22 Feb 2010

Learning curves

February 22, 2010 506, assignments Comments Off

I was 18 the first time I wanted someone, and I mean really wanted someone, felt-like-I’d-been-drugged wanted someone, why-are-my-hands-shaking wanted someone, sorry-I-missed-that-what-are-we-talking-about-again wanted someone.

What a struggle it was to try to pay attention to whatever it was I was supposed to pay attention to in that meeting. He walked in and my ability to focus left.

Ten years later, I can still tell it’s him when he walks up behind me in a restaurant by the way my brain suddenly checks out.

There are two big metaphors in American culture: sports and food. Those are really stand-ins for the two great metaphors in human existence. Sports is violence. Food is  sex.

(A short aside here about food and sex: we use one to stand in for the other because they’re both really about sensual, physical pleasure. As such, they are both really about fears of excess and containment. We celebrate those people that subjugate their desire for food, and call them desirable sexually. And we punish those who obviously like food by calling them undesirable, because they cannot control their appetites. Desire is appetite, “pleasure belongs to gluttony and lust.”)

I think we really miss something when we use those metaphors.

We understand ourselves in relation to other people, and part of that is a question of exploration and experience. How do you know what you want? Experience is about figuring out what you want, figuring out what you like, figuring out what you want to do again. You have to act to figure out what you like. And once you figure out what you like, you want to act.

Virginity is part of an essential insecurity about sex, and men don’t have a monopoly on this. If you fear not being good, you’re going to look for someone who doesn’t know the difference. And then you’re young and laying back, staring at the ceiling counting dots in the acoustic tile to distract yourself from wondering “can this really be it?” and “Thank God I didn’t wait to get married before figuring that out.”

When you sleep with people, consciously and reflectively, you understand and explore yourself. “Lovers reveal to each other what they don’t dare say elsewhere, sometimes not even to themselves.” (120)

You start to understand that there isn’t always a surefire connection between love and desire.

We were going through old pictures at my grandparents’ house when I found one of a bunch of World War II GIs hanging out. There was one man in the group that was obviously the informal leader, the one with the most charisma, the one at the center of the group.

So I asked my grandmother which one was my grandfather. I shouldn’t have been so surprised.

“Grandma,” I said. “He was hot!”

“Why do you think I married him?” she said before leaving the table smiling, as if she was conflicted about sharing such a delicious tidbit.

The real joke is that now they avoid being in the same room as each other.

Love, like civilization, is often about subjugating your own desires, in a very limited context: I will confine myself to one person because that is what benefits me, my partner, my family, my society. But none of those things exist without an understanding of the self, and then they all crumble.

“I have a love for the poet who walks inside of my dreams, for his pain and the flame in him, but not for the man. I cannot be physically bound to him.” (234)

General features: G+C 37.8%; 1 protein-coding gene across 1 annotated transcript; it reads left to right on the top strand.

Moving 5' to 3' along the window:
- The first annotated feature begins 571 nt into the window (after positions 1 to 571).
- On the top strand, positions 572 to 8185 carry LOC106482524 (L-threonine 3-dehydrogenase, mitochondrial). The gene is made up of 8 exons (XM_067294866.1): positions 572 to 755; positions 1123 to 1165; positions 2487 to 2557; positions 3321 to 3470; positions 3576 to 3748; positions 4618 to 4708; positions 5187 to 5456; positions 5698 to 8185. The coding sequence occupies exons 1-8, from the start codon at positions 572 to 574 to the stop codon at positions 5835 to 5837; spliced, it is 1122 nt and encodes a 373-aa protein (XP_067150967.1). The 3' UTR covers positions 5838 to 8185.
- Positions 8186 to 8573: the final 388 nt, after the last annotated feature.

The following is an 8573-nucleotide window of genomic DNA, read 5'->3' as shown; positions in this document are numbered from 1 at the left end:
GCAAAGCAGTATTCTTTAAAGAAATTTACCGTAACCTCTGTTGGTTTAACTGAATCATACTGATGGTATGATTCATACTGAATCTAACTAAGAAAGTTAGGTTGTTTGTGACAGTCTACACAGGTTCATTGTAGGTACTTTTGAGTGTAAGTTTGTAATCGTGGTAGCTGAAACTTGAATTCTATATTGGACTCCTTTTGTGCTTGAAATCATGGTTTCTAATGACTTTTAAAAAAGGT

It’s possible to desire people you don’t love. It’s possible to love people you don’t desire.  It’s excellent when both happen. It’s not the end of the world when they’re not.

Sometimes, it’s downright fantastic.

We’ve moved away from culturally, in many ways because sexuality — particularly women’s sexuality — is wrapped up in notions of agency and control. As women gained more agency in their work and home lives, they lost agency in their sexual lives. And it’s not hard to give that up, because owning your actions is hard. It’s hard to choose for yourself. It’s easy to allow yourself to be an object.

It releases you from the responsibility of thinking. (xii)

It’s also easy to accept objectivity from a partner, because it makes defining yourself in relation to the other person easier. An object won’t express something that conflicts with your notion of who you are.

That’s why we turned Fear of Flying into Girls Gone Wild. Why Anais Nin and Henry Miller (2:15) are no longer among our cultural landmarks. Why we have Bella instead of Buffy.

This is why Facebook has 300 million users (and turned a profit) — because it’s about how we understand ourselves in relation to others. It’s right there in the name: social networking.

(Another aside: fantasy sports, too, are compelling because if our actions are what define us, it allows us to explore who we would be were we in charge: successful, ideally, more so than the others in the fantasy league. That’s identity as tied up in violence. Since violence is less taboo than sex, especially violence-as-sport, we tend to substitute violence for sex (1:36), which is its own problem. )

Social networks are also important because they allow us to choose what we want to reveal, to be either more or less circumspect than we are in everyday life. My behavior is mine, not for Google to Buzz about. We want to choose our own labels to live out: straight, gay, Patriots fan, Twilighter, “it’s complicated.”

We edit these things everyday, selecting what we want known about who we are. Me included.

Ten years later, I sit and share a civilized meal and casual conversation with a now-old friend. I choose not to share I toss back vodka to kill the remembered taste of sweat that lingers in the back of my mouth.

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